Teledentistry in North America
The affordability, overcoming transportation barriers, creating employment, and being vastly used are some insights about the teledentistry industry in the United States and Canada.
Transportation Barriers and Rural Communities
- In the future, teledentistry is particularly going to positively impact transportation barriers that patients face, specifically those living in America's rural communities.
- According to the California Broker Magazine, teledentistry will mainly benefit individuals who travel long distances to see a dentist.
- About 20 percent of Americans live in rural communities that lack access to dentists. Teledentistry helps "health care providers supplement clinician staffing in areas where they are understaffed" and has the "capacity to increase providers’ services to millions of new patients."
- According to the U.S. Department of Health and Human Resources, a nationwide surplus of hygienists and a shortage of dentists that's projected to increase to 15,600 by 2025 will inspire the dental community to create "out-of-the-box solutions," which include teledentistry.
- Through teledentistry, hygienists will be able to "make impactful changes to an outdated model of care," which will improve "patient oral health outcomes."
- In some states, hygienists are not able to fully practice if a dentist is not present. Telemedicine allows hygienists to connect virtually with dentists while administering care to patients.
Reimbursement for Teledentistry
- Almost all American states provide some kind of reimbursement for telemedicine, but only a few reimbursements include dental services. According to the Association of State and Territorial Dental Directors, "individuals with Medicaid seeking care for dental problems in hospital emergency rooms is increasing."
- Due to the demand, reimbursement for teledentistry has significantly increased since 2018 and will continue.
- In fact, 20 American states adopted teledentistry reimbursement policies "in their Medicaid programs and/or private payer policies," and four states have introduced a "teledentistry legislation."
- According to the DentaQuest Partnership for Oral Health Advancement, teledentistry — as well as other telehealth initiatives — are projected to create jobs in the United States and "reverse or slow the tide of rural hospital closures" in the future.
- The health care sector's employment rate is projected to increase through 2028 compared to any other job category.
- Since 2013, 109 hospitals in rural communities have closed and often, hospitals are "one of the largest employers" in rural areas.
- According to the DentaQuest Partnership for Oral Health Advancement, teledentistry will be used as an educational tool in the United States.
- Some researchers say teledentistry provides dentists "easy access to efficient consultation" and allows them to conduct "postgraduate education and continuing dental education programs."
- Teledentistry will also "create new opportunities" for underserved populations by integrating "oral health improvement activities with community education, social service, and general health organizations."
- According to the University of Rochester’s Eastman Institute for Oral Health, which has provided teledentistry services to about 1,500 individuals in New York, teledentistry is currently, as well as in the future, a model for oral health care that educates, helps with research, and provides services to people.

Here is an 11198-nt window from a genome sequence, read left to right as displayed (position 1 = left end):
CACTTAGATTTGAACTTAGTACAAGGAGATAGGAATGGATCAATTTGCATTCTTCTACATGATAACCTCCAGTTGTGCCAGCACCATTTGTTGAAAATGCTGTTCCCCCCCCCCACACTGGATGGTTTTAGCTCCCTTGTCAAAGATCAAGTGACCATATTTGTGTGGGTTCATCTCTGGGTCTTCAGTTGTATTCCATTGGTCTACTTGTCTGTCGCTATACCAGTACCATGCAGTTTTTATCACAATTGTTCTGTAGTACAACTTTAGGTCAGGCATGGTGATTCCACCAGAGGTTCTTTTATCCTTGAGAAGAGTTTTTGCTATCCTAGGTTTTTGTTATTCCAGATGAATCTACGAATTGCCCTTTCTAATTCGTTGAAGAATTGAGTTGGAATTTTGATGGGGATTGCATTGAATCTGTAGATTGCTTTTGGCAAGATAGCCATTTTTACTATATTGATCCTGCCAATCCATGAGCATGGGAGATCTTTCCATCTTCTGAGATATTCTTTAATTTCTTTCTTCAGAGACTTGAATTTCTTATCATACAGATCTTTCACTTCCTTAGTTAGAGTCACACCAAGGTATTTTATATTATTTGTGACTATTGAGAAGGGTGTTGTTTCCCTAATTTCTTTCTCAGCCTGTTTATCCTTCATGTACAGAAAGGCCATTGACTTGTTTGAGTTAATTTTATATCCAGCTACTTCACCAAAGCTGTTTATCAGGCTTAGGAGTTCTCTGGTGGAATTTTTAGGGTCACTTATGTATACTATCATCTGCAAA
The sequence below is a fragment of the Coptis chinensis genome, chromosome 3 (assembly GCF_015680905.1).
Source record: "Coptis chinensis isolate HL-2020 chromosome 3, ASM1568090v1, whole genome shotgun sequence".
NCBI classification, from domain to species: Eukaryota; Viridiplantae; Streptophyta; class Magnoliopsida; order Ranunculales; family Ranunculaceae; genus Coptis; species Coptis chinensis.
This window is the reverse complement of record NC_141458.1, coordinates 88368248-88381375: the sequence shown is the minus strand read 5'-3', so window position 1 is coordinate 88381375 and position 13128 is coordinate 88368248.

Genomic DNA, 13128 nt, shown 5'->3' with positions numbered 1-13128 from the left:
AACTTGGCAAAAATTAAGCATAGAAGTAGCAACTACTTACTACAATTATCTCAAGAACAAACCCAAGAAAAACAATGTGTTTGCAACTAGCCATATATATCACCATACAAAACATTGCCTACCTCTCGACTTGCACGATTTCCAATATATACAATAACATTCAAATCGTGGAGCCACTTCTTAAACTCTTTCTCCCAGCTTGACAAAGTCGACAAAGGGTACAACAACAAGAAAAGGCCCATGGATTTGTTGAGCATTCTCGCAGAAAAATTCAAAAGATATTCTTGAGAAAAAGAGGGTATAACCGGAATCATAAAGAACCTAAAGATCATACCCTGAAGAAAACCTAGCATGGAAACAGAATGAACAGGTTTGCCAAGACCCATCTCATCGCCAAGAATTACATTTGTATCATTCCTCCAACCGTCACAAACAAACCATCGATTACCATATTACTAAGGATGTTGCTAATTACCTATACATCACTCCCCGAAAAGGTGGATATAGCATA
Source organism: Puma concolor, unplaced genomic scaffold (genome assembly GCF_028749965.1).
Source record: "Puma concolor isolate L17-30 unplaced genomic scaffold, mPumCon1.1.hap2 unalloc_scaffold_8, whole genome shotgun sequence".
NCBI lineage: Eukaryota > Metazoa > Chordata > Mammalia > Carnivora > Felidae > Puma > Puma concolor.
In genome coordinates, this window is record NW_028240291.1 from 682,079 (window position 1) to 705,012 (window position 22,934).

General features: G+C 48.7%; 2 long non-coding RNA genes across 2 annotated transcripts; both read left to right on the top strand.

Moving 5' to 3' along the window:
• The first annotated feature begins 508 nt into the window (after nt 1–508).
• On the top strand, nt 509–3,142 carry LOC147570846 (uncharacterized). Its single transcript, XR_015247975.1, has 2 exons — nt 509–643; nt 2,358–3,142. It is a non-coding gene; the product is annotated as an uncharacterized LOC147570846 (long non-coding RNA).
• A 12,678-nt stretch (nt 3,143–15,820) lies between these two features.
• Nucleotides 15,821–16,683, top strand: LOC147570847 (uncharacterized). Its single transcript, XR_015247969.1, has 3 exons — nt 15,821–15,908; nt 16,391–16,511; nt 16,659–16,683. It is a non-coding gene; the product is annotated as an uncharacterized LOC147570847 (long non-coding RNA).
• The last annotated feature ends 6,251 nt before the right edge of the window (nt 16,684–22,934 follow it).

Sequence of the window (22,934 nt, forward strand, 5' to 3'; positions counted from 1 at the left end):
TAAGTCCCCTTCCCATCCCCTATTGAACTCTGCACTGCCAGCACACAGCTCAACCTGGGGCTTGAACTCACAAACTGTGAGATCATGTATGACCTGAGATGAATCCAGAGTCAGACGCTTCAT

According to DentaVox, 65 percent of patients in the United States believe telemedicine will be best used for health promotion and prevention education, while 50 percent believe it will be best for diagnosis and 27 believe it will be best for preventive procedures.
- According to DentaVox, 78 percent of American patients said they are likely to use teledentistry within the next five years.
- The top three groups that will mainly use teledentistry are working individuals, children, and people with disabilities.
- The University of Rochester’s Eastman Institute for Oral Health conducted a pilot program where they used telemedicine to screen more than 500 urban preschoolers and almost 900 underserved rural children. The program found that the children who were screened through teledentistry actually showed up for appointments, initiated oral health care, and completed treatment plans.
- In Canada, teledentistry is also expected "to transform access to oral healthcare services for children (and) seniors" and the main drivers of teledentistry will be patient preference, physician efficiency, telemedicine trends, and the removal of barriers in nursing homes, schools, and remote areas.
- A reason telemedicine is experiencing growth in the United States is because it reduces oral health care costs.
- According to the white paper, "Value proposition for teledentistry: Cost savings, improved services and more," teledentistry saves "on dental claims costs and even medical costs to the extent that better oral health can aid in managing a disease’s progression."
- Telemedicine, including teledentistry can help health care professionals save over $1,500 per visit by "diverting patients from emergency departments." For patients, savings can be about $242 "per episode of care."
After conducting an extensive research by viewing white papers, industry reports, and expert opinion pieces from news publications, the team discovered that there is limited information regarding insights about the teledentistry industry's future in the United States and Canada. While the global dental infection control products market, which includes teledentistry, is estimated to increase by $352.5 million from 2020 to 2024, there isn't any public information about the industry's market size in the United States and Canada. We have gathered the above seven insights based on the most common discussions about teledentistry from white papers, industry reports, and expert opinion pieces.